What a Difference a Year Makes!
Those who thought the S&P 500 would be the best place to invest in 2016 may have been surprised to find that “the beef” was to be found in many other types of investments last year. Some of the most unloved asset classes recovered well after February with Energy, Commodities, Emerging Markets and Smaller U.S. Companies all outperforming.
Last year we wrote a story concerning a farmer that raised dairy cows who grew concerned about his herd growing skinny even though milk production was increasing. We related how this was akin to income oriented stocks experiencing one of the worst years in recent history even though the dividend payout was either holding steady or increasing. Most companies not named Facebook, Google, Amazon or Netflix suffered in 2015 and smaller companies lagged larger ones.
In 2016, smaller companies and dividend payers fared much better than in the previous three years when it seemed all the gains belonged solely to large company U.S. investors. Those “Skinny Cows” that many were worried about have recovered well and outpaced most other investments over the last year. Investors who maintained diversified portfolios were rewarded this past year by their exposure to smaller companies and to developing markets to a lesser extent. The past year was more of a return to normalcy as most U.S. holdings increased in value, but the smallest recovered more. As can be seen on the chart below, over an 85 year period through mid-2015, smaller companies have outperformed by a wide margin.
We continue to maintain that our diversification in smaller, lesser known companies, dividend growers and holdings outside the U.S. will lead to more long term consistency and a more-steady ride through the years. There will be periods like the end of the 1990s and the last few years prior to 2016 when it seems that diversification is no longer a good strategy. For those who doubt the wisdom in maintaining investments outside the largest U.S. companies, just talk to those who “un-diversified” in the early 2000s or consult the chart below.
Investors Rewarded for Holding Steady
“As goes January, so goes the year.” That was the refrain when 2016 began with the worst start ever. Following a lackluster 2015, the Standard & Poor’s 500-stock index fell 10.5 percent over the first 28 days. The narrative at the time was all over the place: Stocks fell because of the imminent China collapse, or an earnings recession, or election uncertainty, or (my personal favorite) “this bull market is long in the tooth.” These are all examples of the “narrative fallacy” — the attempt to make sense of something after it occurred, ignoring the facts that don’t fit a convenient story line.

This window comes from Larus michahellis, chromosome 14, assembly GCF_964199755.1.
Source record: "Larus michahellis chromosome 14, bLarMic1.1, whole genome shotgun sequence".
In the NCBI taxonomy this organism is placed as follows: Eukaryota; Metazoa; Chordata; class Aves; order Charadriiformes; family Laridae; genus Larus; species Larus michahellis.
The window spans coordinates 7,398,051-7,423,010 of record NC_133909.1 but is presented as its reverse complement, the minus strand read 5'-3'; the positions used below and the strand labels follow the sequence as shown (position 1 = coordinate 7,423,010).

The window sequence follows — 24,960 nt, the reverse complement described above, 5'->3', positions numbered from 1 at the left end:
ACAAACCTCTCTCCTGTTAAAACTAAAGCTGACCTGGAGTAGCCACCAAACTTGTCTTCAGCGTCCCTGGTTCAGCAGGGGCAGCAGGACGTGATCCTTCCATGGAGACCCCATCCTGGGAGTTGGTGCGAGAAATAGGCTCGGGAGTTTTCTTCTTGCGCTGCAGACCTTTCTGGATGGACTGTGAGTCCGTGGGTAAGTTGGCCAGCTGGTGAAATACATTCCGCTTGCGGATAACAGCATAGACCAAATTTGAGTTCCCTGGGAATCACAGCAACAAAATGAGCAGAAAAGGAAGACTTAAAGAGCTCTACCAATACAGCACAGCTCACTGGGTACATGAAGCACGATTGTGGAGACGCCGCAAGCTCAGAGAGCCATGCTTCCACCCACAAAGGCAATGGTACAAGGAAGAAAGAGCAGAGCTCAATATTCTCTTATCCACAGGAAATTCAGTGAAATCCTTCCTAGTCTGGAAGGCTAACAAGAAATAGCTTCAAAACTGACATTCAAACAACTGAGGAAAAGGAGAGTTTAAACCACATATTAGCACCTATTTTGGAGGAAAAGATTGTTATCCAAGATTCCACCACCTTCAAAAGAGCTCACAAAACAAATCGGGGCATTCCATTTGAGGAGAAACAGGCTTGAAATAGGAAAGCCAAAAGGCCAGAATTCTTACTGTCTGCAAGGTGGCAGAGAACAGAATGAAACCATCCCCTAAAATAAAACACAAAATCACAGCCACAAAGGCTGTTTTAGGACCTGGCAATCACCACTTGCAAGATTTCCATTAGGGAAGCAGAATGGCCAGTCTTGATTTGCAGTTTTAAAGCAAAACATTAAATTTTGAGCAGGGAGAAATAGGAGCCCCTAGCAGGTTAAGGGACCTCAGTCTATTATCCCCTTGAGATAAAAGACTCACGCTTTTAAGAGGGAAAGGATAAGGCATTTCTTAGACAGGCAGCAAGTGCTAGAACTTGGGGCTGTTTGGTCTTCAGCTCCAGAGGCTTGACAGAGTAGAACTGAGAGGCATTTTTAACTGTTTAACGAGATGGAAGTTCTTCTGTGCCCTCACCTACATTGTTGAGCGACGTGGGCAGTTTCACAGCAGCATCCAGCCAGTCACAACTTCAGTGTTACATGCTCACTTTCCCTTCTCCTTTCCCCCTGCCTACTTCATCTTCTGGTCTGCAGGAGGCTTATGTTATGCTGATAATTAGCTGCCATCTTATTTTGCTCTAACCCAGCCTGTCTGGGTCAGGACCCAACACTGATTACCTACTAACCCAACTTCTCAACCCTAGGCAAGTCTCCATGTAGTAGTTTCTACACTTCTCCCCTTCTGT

There were plenty of calls to SELL EVERYTHING in January and February.
That is rarely good advice; it was especially bad advice in the first quarter of 2016. Had you sold in January, you would have missed a 45 percent rise in small-cap stocks, a 36 percent gain in Japan, 25 percent gain in U.S. large-cap stocks, 31 percent gain in emerging markets, and a whopping 57 percent gain in energy-related stocks (We had increased our energy exposure in the last quarter of 2015, just a couple of months too soon). Missing rallies of this nature can be devastating to the long-term performance of any portfolio.
What about valuations?
By just about every single valuation metric, the United States is more expensive than Europe or Japan or emerging markets (pretty much in that order).
Let’s start with CAPE — the cyclically adjusted price-to-earnings ratio. Think of it as the 10-year P/E ratio. It is high for U.S. equities by historical averages, elevated for Japan, moderate for Europe and low for emerging markets.
Since 1990, the S&P 500 has traded above the average CAPE ratio in 307 of 324 months — that’s 95 percent of the time. If you abandoned U.S. equities when the CAPE ratio was overvalued, you would have missed gains of more than a 1,000 percent over that time. In fact, had you only invested when the CAPE was 25 percent overvalued — i.e., when stocks were simply “expensive” — your total returns since 1990 would have been 650 percent. This is one of many reasons it is ill-advised to use valuation as a timing mechanism. One can use these figures as a reason to ratchet down expectations, but not as a reason to avoid investing altogether.
New Developments for 2017
Many of you who subscribe to Kiplinger have been asking about how the new Fiduciary rule is going to impact the way we interact with clients. For the most part we see these changes as a great development for investors. Unfortunately, it may add additional paperwork for some and additional regulations for many.
Kiplinger Article: 8 Things You Must Know About the New Broker Rule
Anyone advising investors on any type of retirement plan is now required to act as a fiduciary, which means we are required to put the client’s interest first. Certified Financial Planners were already required to adhere to this standard but now everyone is required to no longer just recommend what is suitable. We need to know enough about our clients and have the expertise to know what is best for our clients.
Simplicity and Savings
Most of our clients already work with us on a non-commission basis. For those few who do not, we may want to look at our options before the April 2017 deadline.
For all that we work with on a non-commission basis, we have been able to work with LPL to improve things in several ways:
1) We have been able to negotiate the elimination of transaction charges in client accounts.
2) We can now buy funds and ETFs with lower internal expenses without being concerned about additional costs.
3) We can now include all accounts in automatically figuring tiered schedules, reducing costs automatically when new levels are achieved.
4) We can also more easily utilize flexible billing so that those who itemize their deductions can save additional tax dollars.
In the next couple of months we can go through these updates in detail on a one on one basis. We should be able to detail how internal expenses can now be reduced for all core strategies and detail the economics of these improvements.